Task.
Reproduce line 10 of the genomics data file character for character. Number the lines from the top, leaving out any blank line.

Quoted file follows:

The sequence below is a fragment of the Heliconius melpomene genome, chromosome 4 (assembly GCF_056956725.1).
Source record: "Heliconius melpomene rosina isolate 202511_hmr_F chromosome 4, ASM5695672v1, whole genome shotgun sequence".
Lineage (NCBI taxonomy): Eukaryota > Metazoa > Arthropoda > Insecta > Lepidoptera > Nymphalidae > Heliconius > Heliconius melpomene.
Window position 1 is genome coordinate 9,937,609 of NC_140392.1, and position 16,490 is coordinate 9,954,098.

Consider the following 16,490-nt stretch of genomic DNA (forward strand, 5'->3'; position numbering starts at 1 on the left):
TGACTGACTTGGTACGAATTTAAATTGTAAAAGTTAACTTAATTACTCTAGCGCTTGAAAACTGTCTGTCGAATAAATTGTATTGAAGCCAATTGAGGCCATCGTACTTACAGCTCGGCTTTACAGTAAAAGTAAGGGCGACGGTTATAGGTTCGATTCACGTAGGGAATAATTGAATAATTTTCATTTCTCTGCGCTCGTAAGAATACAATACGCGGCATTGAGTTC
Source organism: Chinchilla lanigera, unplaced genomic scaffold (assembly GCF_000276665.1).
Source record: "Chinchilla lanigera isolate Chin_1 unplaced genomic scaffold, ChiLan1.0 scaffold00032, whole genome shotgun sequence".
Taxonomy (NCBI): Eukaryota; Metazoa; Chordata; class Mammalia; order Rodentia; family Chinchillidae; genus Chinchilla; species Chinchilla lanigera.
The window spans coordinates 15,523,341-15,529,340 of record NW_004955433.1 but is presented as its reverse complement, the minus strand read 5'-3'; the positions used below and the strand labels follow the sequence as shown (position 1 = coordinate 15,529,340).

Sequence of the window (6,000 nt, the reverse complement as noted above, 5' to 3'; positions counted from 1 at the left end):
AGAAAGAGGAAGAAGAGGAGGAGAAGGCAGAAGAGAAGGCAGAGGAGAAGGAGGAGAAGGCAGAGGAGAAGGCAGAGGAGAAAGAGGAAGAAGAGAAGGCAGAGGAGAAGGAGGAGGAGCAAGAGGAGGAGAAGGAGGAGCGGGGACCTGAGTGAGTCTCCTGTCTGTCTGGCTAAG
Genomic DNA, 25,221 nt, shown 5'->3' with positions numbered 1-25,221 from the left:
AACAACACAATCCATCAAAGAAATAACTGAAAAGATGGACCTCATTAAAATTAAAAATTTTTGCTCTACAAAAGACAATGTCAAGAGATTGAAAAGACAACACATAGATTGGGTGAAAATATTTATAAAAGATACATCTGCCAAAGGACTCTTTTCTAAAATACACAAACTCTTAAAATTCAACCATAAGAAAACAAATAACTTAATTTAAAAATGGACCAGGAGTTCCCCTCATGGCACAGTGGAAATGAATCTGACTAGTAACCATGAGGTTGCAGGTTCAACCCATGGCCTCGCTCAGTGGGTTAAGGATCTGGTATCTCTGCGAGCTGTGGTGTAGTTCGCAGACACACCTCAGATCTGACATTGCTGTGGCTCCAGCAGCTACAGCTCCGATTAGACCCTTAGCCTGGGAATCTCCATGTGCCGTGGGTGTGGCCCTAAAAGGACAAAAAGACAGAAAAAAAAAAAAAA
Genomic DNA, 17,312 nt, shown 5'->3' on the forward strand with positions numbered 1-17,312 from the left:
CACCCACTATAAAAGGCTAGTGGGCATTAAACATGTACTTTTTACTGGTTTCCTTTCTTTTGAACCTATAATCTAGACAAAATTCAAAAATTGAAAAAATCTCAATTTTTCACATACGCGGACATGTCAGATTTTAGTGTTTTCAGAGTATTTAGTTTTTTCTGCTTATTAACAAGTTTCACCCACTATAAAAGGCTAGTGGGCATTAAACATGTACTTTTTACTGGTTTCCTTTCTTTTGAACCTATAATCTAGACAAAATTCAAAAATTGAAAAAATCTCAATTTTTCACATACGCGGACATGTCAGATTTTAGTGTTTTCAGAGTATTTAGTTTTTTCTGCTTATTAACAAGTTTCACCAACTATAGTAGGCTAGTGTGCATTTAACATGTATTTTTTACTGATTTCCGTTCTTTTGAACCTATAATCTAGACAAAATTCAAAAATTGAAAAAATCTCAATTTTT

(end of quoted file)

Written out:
The window spans coordinates 15,523,341-15,529,340 of record NW_004955433.1 but is presented as its reverse complement, the minus strand read 5'-3'; the positions used below and the strand labels follow the sequence as shown (position 1 = coordinate 15,529,340).